Maccabi Ra’Anana plays on across U.S. with hearts still in Israel



NEW YORK — On Thursday night, Yehu Orland stood on the sidelines at the Barclays Center, serving as coach of the Maccabi Ra’anana basketball team as it faced the Brooklyn Nets in a preseason game.

His heart, however, was thousands of miles away in his native Israel, where on Thursday one of his best friends, Lt. Colonel Eli Ginsburg, who died earlier this week in Israel’s war with Hamas.

“I lost one of my best friends,” Orland said before his team’s 135-103 loss to the Nets. “For me, it’s a personal tragedy. But, for our country, it’s everyone’s tragedy.”

For Orland and his team, Thursday marked the start of a three-game tour through the United States, which will continue with games against the Cleveland Cavaliers on Monday and the Minnesota Timberwolves on Tuesday.

“I think depression and sadness, that’s the feeling in Israel right now. But in Israel there are children, there are children, there are young people, and they need hope. So for me, I’m going to hold my head up, for those children, for those teenagers, Create hope for young people who need hope.”

Coach Yehu Orland, Ken Maccabi Ra’anana has decided to go on a US tour

When the group arrived in the United States last Wednesday, little could have imagined what would happen Saturday night when Hamas launched its terrorist attacks on Israel. More than a thousand Israelis have died, and dozens more have been held hostage by Hamas inside Gaza.

According to its chief sponsor, Jeffrey Rosen, the team met as a group in the wake of the attack and discussed whether the three-game tour should take place. But aside from one player who chose to return to Israel, the team otherwise agreed that the right thing to do was to continue with the game plan.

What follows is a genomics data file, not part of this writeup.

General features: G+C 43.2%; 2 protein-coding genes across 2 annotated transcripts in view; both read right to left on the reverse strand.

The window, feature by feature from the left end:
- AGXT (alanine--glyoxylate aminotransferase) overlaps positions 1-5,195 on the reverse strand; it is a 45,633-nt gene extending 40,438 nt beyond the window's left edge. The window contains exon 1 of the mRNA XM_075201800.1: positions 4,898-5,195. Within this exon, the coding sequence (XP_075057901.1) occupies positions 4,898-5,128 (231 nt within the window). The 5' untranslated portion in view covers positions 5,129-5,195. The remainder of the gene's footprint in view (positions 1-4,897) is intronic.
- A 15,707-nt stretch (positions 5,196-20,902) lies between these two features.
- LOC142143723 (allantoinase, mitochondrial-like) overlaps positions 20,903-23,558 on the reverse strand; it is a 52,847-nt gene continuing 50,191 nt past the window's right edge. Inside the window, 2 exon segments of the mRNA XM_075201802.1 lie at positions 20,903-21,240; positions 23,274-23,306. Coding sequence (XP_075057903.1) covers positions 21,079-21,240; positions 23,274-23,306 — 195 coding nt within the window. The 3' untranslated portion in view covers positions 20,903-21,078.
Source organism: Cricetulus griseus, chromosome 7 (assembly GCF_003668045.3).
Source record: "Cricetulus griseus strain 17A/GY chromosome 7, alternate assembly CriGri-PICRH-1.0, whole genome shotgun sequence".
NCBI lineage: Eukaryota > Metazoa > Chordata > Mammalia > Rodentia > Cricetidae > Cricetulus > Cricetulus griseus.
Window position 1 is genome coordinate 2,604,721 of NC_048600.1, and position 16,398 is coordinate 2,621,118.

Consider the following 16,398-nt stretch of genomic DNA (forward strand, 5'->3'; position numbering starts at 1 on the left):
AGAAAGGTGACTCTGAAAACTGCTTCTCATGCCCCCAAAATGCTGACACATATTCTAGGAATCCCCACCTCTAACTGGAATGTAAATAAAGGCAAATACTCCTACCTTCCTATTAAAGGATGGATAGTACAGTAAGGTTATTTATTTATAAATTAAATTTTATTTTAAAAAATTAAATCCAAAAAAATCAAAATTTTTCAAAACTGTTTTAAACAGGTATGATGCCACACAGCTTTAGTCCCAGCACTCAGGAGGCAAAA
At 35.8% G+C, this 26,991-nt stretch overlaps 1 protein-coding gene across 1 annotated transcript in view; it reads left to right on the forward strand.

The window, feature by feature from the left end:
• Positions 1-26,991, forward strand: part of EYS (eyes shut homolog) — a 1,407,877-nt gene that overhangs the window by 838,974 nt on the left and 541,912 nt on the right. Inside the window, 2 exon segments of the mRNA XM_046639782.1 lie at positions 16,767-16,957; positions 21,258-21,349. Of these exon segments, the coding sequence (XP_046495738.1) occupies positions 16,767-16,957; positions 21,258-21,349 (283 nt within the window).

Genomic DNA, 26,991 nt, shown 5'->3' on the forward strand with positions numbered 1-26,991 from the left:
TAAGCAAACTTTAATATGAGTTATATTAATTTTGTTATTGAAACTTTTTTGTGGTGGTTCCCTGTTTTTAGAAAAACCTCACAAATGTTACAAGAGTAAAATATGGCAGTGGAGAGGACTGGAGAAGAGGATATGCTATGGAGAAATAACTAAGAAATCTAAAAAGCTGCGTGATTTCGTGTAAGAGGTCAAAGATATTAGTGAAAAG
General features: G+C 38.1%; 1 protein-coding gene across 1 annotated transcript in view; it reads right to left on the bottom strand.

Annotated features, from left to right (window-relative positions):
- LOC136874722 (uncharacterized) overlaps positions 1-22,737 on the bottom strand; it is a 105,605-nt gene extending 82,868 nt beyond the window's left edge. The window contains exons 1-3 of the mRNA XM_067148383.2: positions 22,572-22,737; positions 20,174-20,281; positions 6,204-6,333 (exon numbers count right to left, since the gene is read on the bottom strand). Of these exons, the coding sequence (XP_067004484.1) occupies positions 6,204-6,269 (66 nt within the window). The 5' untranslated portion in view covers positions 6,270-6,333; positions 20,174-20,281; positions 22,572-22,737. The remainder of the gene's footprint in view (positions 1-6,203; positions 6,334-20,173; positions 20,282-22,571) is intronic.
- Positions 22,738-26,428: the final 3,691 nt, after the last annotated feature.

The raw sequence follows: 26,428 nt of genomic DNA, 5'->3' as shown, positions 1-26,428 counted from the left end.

“I think the shock of the war affected everyone in unexpected ways,” Rosen said. “I think almost immediately everyone had personal challenges. And yet we discussed it as a team, as management and with the players and I think we came to a conclusion very quickly that we felt it was best to continue the trip.”

Even Net Center Nick Claxton I wondered if it was the right decision, saying at practice Wednesday that “there are bigger things going on in the world than basketball.”

But for the team, the games were about sending a message of hope in the wake of unspeakable tragedy back home.

“I think depression and depression, that’s the feeling in Israel right now,” Orland said. “But there are children in Israel, there are children, there are young people, and they need hope. So for me, I’m going to raise my head, to create hope for those children, for those teenagers, for those young people.

“Because after you’ve been so traumatized by what they’ve done to us in a world when they’ve done terrible, terrible things to us, you’re going to be in a bad mood as a nation, and we adults have to create hope for them. If we’re going to take our heads down, we Not going to help them. We’re not going to build hope. I’m sitting here trying not to cry, because my heart is broken. But we have to build for those young people, for those children, hope that “Israel is strong. That’s why I think everyone’s here.”

Israeli singer Noah Kirel — who hails from the city of Ra’anana, about a 20-minute drive north of Tel Aviv — sang the national anthem with the country’s flag draped over his shoulder, while Nets held a moment of silence in recognition of the lives lost in the conflict.

Jonathan More, Ra’anana’s starting power forward, said the game provided a momentary respite from a painful few days for him and his teammates.